(Left): 'Hansel and Gretel' with Lyla Forest Butler as the Child and Hannah Wendel as Gretel. (Right): Ensemble.

KURT WEILL'S 'ZAUBERNACHT' AT THE MUSEUM OF JEWISH HERITAGE

(Left):  Mary Madsen as the Witch/Queen of Darkness. (Right): Pierre Guilbaut as the Troll and Lyla Forest Butler as the Child.

(Left): Soprano Hai-Ting Chinn as the Toy Fairy who brings the sleeping Child's nursery toys to life. (Right) Ensemble and Lyla Forest Butler as the Child.

(Left):  Ensemble. (Right): Lyla Forest Butler as the Child.

(Left):  Ensemble. (Right) Mary Madsen as the Witch/Queen of Darkness and Ned Malouf as the Giant.

An enchanting work for nine instruments and a troupe of dancers by Kurt Weill was recently on stage at the Museum of Jewish Heritage in Battery Park City. It's aptly called "Zaubernacht" ("Magic Night"). Weill was 22 years old in 1922 when "Zaubernacht" was first performed in Berlin. It's about the fears and triumphs of a little girl who dreams that her toys have come to life.


The first American production of "Zaubernacht" took place on Dec. 28, 1925 in New York City. After that, the instrumental parts disappeared and Weill's orchestral score was lost, probably when he fled Berlin in 1933. That might have been the end of "Zaubernacht" had not the original instrumental parts been discovered in 2005 in a safe at the Yale University library.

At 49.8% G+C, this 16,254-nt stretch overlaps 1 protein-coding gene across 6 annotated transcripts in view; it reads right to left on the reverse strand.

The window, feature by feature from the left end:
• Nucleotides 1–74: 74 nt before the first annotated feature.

The recent production — the first with the original orchestrations since 1925 — was performed by the Knickerbocker Chamber Orchestra under Gary Fagin's direction, with choreography by Jody Oberfelder. Part of the enchantment came from the dazzling costumes and projected images behind the dancers, but this "Zaubernacht" was not just pretty, nor was it cute. Oberfelder's choreography created a gripping and psychologically accurate rendition of a little girl's relationship with powerful adults, her sexual fears, her imaginary playmates and the dark forces that surround her in ways that she can sense but not understand.  She confronts the often frightening world that emerges in her dream, learns from it and ultimately emerges triumphant. The work's final image is of the little girl, standing with raised fist as her toys retreat into their toy box.

Kurt Weill and Sigmund Freud were distant cousins, but whether or not Weill knew that, he would certainly have been familiar with Freud's ideas. In "Zaubernacht" they were brought to life.


This production of "Zaubernacht" was funded by the Kurt Weill Foundation for Music, Inc. and by the Lower Manhattan Cultural Council. The funding was sufficient for three performances. It deserves more.


— Terese Loeb Kreuzer

(All photos © Terese Loeb Kreuzer 2018)

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